In the old days, dinner parties came with a code of etiquette — it was all about the seating. The hosts sat at opposite ends of the table, and their guests were arranged according to rules of etiquette and with an artful eye to the natural eddies of conversation. I'm fascinated by the old-fashioned attention to seating, and I'm curious: Do you assign seating at your dinner parties?
Here's one set of instructions on dinner party seating from a resource on etiquette published in 1940:
At an informal dinner, the hostess leads the women guests into the dining room followed by the host and the men guests. The hostess then tells her guests where to sit. She must always have the seating planned in advance in order to avoid confusion and delay. The host and hostess sit at opposite ends of the table. While customarily the oldest woman sits at the right of the host and the oldest man at the right of the hostess, guests may be placed wherever they will be happiest.
That's for an informal dinner in the 1940s. There were also more stiff codes for formal dinners, and, going further back, conventions like never placing a husband and wife next to each other or across from each other. There were also social niceties that addressed guests' responsibilities to evenly divide their conversation between the fellow dinner guest on their right, left, and across the table. (Ever read Georgette Heyer?)
Coming into today's social environment, carefully planned and orchestrated seating arrangements feel overly stiff and formal, unless one is at a large wedding or other formal event. But that doesn't mean we shouldn't pay attention to who sits by whom, especially when you have a party of 6 or more to dinner. I think that Emily Post's instructions and insights into human nature still ring very true:
It is usually a mistake to invite great talkers together. Brilliant men and women who love to talk want hearers, not rivals. Very silent people should be sandwiched between good talkers, or at least voluble talkers. Silly people should never be put anywhere near learned ones, nor the dull near the clever, unless the dull one is a young and pretty woman with a talent for listening, and the clever, a man with an admiration for beauty, and a love for talking.Her language may feel a little stiff and dated in its characterization of men and women, but it is still helpful. How often have we been at parties and dinners where married people chatter just to each other all night? Or one person who doesn't know anyone else very well gets stuck in a corner? Or where two opinionated and bright people dominate the entire conversation from one end of the table?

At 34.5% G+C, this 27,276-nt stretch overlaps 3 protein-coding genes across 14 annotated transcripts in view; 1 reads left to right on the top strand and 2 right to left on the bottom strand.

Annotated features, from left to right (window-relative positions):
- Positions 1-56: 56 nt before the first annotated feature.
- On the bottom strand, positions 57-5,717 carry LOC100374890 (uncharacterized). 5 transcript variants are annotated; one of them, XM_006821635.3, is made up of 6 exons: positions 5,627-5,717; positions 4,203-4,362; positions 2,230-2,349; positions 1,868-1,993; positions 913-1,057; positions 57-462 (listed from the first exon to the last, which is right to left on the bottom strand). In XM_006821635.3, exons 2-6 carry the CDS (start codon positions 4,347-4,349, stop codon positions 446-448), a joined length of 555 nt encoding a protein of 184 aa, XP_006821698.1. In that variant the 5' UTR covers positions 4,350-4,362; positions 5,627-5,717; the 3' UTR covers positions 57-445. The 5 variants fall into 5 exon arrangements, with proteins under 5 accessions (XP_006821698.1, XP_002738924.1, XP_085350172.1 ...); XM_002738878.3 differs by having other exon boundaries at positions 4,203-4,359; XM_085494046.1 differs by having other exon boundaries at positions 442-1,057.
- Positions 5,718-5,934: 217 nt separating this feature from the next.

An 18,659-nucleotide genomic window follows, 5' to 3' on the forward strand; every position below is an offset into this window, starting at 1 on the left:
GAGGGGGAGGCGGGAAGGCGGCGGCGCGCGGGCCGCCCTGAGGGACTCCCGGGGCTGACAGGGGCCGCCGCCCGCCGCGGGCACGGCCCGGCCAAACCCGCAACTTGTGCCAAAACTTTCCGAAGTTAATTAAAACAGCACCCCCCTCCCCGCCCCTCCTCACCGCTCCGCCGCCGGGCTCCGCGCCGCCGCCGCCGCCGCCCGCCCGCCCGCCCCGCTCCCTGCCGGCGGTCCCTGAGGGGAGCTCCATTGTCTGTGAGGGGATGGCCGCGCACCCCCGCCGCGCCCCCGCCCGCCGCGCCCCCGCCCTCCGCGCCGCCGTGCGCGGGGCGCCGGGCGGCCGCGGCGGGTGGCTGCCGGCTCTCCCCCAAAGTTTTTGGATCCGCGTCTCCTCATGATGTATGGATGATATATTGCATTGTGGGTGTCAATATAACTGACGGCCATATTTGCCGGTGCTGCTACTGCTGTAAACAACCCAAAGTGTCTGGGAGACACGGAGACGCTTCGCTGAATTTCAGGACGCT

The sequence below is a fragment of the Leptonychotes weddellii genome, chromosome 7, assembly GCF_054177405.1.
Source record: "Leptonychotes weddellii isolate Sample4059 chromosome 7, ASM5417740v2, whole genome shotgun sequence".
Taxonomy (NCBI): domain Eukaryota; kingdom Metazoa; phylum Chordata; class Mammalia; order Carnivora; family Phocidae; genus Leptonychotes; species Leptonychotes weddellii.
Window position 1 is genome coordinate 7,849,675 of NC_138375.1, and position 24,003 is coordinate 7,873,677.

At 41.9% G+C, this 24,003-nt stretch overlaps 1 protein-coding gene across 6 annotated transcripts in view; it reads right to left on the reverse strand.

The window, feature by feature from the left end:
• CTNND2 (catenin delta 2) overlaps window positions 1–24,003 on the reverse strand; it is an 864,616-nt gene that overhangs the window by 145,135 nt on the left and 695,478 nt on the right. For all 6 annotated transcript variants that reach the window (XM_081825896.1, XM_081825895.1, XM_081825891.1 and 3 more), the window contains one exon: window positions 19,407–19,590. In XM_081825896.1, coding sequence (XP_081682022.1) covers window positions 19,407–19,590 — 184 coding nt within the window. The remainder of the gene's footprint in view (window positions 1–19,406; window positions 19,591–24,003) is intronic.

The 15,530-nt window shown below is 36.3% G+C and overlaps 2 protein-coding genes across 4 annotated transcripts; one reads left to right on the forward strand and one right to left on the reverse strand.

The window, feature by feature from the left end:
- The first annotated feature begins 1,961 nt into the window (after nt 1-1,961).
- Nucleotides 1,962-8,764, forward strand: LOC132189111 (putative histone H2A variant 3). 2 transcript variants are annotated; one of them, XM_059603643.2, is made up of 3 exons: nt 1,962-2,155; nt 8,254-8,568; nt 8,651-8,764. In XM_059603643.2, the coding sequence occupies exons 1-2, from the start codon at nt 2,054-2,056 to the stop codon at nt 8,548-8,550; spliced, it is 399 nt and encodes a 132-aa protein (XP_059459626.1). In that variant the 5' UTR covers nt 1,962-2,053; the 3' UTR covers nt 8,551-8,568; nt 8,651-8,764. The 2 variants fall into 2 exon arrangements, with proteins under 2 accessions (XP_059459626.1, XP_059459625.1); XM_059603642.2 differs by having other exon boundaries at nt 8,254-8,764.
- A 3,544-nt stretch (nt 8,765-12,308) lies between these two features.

Most people think two brilliant people should be put together. Often they should, but with discretion. If both are voluble or nervous or "temperamental," you may create a situation like putting two operatic sopranos in the same part and expecting them to sing together. (Source)
I'm always fascinated by the ways our forebears wisely considered all these elements when planning and arranging a dinner party. The goal, of course, is to help everyone have a good time and to enjoy mixed, interesting, and free-flowing conversation over good food. Arranging your seating is just one way to do this, but it's one thing I like to pay close attention to. I try, for instance, to always seat myself across from or next to the person I think will be quietest or most left out so I can pay attention and draw her out. People who I know will have no problem carrying a conversation are usually seated a little further down the table, and so on.
So, do you arrange your dinner party seating? Or is that too staged or stuffy for you? How big would your group of diners have to be in order for you to put them in some sort of arrangement?
(Images: Faith Durand)